It seems that when I was fixing Shellshock the other day, I managed to get the server into a state where it didn’t know it had a card in it which can talk to the Strowger, so dialling in/out of the asterisk over the junctions to the UAX failed.
I’ve now fixed this!
Click “Continue Reading” to see lots of boring linux related technical details of the problem/fix.
“Shellshock” has been reported in the news a lot over the last day or so (eg http://www.bbc.co.uk/news/technology-29361794 and you might be forgiven for thinking the sky was falling in!
This is just a quick post to say that we weren’t particularly exposed to this security vulnerability in the first place (we were running a vulnerable version of the software concerned, but remotely exploiting that vulnerability in out setup is – at worst – extremely difficult!)
However, this evening I’ve made sure we’re all patched and up to date. Nice and tidy.
CNet is a network of heritage telephone exchanges around the world, connected together over the internet.
We’ve recently joined, and if you’ve got a DFR VoIP phone at home, you can now make calls to CNet numbers around the world! For directory listings of numbers you can try calling, see https://www.ckts.info/directory
Incoming calls from others on CNet to DFR VoIP services are possible, although at the moment I’m planning on making this opt-in.
So if you’d like CNet members to be able to call you, drop me (Paul) an email and I’ll assign you an inbound CNet number. If you’d like it to only work at certain times of day (eg 10am-9pm) that is possible as well.
We’ll be making a small set of facilities available to external CNet callers, and we’ve started with the speaking clock – which is now available on CNet +44 (0)594 48081
It’s only been available for 12 hours or so, and has already been called 16 times by 10 people on 3 continents!
I’ve just been looking at the monitoring for our dynamic dns and it looks like the new update script is tracking our IP changes reasonably well.
The top graph shows the state of our DNS entries. When the line is “high” it means everything is working fine, when the line is “low” it means that our DNS name doesn’t resolve to the right IP address because our IP has changed and the DNS hasn’t caught up yet.
The bottom graph shows how many IP addresses the monitoring has seen per-hour. On a healthy broadband connection, that line should be fairly flat. However, the broadband at Norchard is so flaky that the router drops sync several times a day – getting a new IP address in the process.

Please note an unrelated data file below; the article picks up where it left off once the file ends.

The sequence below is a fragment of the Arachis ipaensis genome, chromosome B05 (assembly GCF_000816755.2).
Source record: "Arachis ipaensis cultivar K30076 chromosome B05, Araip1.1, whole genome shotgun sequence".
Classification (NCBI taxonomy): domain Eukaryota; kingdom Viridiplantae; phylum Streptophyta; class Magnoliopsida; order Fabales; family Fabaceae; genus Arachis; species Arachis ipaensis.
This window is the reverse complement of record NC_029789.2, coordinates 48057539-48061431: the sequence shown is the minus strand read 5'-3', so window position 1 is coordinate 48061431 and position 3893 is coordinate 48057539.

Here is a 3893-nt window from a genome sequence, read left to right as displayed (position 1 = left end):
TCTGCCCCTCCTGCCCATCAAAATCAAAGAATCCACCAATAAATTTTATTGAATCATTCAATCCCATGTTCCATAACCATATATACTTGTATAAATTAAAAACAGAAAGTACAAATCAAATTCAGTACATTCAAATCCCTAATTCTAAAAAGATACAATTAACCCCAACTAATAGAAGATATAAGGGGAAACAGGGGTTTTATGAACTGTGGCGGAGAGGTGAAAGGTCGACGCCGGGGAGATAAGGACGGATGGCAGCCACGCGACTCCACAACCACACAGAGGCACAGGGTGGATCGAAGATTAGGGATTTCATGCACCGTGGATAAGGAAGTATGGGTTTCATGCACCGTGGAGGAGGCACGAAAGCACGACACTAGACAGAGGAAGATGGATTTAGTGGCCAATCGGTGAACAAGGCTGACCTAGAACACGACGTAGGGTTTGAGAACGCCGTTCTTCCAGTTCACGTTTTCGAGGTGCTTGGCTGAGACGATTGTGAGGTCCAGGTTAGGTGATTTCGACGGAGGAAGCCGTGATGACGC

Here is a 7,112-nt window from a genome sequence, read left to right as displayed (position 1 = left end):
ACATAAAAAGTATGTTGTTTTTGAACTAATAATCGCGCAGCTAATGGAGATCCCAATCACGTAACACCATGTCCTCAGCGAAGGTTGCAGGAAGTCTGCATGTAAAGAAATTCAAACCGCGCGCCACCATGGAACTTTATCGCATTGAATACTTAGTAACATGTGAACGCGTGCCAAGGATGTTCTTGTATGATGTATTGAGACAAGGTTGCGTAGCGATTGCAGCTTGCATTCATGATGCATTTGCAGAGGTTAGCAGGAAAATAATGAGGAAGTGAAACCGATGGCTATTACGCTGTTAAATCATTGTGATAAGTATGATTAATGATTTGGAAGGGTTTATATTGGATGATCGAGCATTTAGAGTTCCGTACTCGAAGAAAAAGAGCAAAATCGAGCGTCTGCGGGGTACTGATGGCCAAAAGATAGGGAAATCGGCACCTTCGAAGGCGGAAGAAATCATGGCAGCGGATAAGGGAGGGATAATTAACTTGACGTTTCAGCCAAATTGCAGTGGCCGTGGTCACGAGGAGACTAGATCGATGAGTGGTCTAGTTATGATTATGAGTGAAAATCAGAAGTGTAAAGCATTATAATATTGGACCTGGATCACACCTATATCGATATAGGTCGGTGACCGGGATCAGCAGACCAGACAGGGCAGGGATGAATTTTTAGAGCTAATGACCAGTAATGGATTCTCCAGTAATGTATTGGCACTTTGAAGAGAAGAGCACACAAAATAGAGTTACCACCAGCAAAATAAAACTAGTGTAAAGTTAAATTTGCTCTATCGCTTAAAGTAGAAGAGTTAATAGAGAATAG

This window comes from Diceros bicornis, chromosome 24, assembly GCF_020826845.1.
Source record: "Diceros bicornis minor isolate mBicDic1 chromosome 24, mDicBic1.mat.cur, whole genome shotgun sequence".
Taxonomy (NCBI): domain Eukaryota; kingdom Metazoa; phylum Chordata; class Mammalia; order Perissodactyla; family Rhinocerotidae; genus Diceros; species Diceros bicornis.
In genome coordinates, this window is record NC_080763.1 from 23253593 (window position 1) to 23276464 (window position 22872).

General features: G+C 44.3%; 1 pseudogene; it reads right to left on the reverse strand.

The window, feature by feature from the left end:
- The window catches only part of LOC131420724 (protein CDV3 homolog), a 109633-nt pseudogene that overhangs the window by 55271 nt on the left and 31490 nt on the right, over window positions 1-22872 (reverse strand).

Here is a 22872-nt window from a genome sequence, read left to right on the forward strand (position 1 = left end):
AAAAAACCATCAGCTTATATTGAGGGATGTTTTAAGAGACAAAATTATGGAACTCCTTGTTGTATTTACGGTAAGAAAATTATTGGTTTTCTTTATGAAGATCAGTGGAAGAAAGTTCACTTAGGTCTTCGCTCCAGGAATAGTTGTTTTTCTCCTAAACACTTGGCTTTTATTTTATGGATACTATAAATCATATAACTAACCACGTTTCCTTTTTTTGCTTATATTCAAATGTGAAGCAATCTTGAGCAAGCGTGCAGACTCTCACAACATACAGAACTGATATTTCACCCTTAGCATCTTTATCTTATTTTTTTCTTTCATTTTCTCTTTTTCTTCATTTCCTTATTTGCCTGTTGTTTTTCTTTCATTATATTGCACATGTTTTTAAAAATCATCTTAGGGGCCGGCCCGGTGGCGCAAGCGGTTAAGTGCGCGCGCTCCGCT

So you can see, on the left hand side of the red line – we were frequently losing sync with our DDNS provider with the old script in place. With the new script in place we were out of sync for a 1 minute period yesterday, despite experiencing 7 changes of IP address!
Why is the broadband so flaky? As it gets worse in damp or cold weather, I suspect an earth leakage on one leg of the line caused by a damp joint, or a nick in the cable somewhere between Norchard and the exchange.
However I’ve always been told the Norchard broadband isn’t our responsibility – so I’m not best placed to get that looked into.
The “powers that be” seem hell bent on moving away from BT Broadband to Chess (and if I try and get the BT broadband fixed, they’ll moot that as a “cure”) – although that’s not going to improve matters if it’s the line plant which is at fault.
Which I’m fairly certain it is.
The (members only) directory page has been updated to include the number for the new cafe building.
Talking of the members only pages, due to a performance issue with the previous way of handling members-only pages, I’ve switched plugins (from “User Access Manager” to “Restrict Content” if you’re interested) and the new one performs much better, so pages shouldn’t be painfully slow to load any more.
However, if you’re not logged in the new plugin doesn’t display a friendly message asking you to log in – it just gives you a page title and no content.
When I get a moment I’ll see if I can prod at the code until it does something more friendly, and then submit a patch back to the plugin maintainer.
For a while now, we’ve been using a lightweight dynamic dns update client which I found on the web somewhere.
It was reasonable, but it doesn’t always play nicely with the BT Broadband router. If it attempted to make an update while the router is rebooting, the BT Broadband router returns an error page, which made the script think it had saved it’s IP correctly.
The practical upshot is that sometimes our IP address would be out of sync until the router had rebooted 2 or 3 times. Luckily for us (?) the Norchard Broadband is so flaky that it frequently reboots 3 or 4 times within an hour.
Anyway. I’ve ripped the script apart and rewritten it from the ground up to be more flexible. I’ve beefed up the logging, and now if it encounters a temporary error it does nothing until the next time it runs (a minute later) – when it should sort itself out.
If you’re interested, you can grab it from here https://github.com/paulseward/yaddc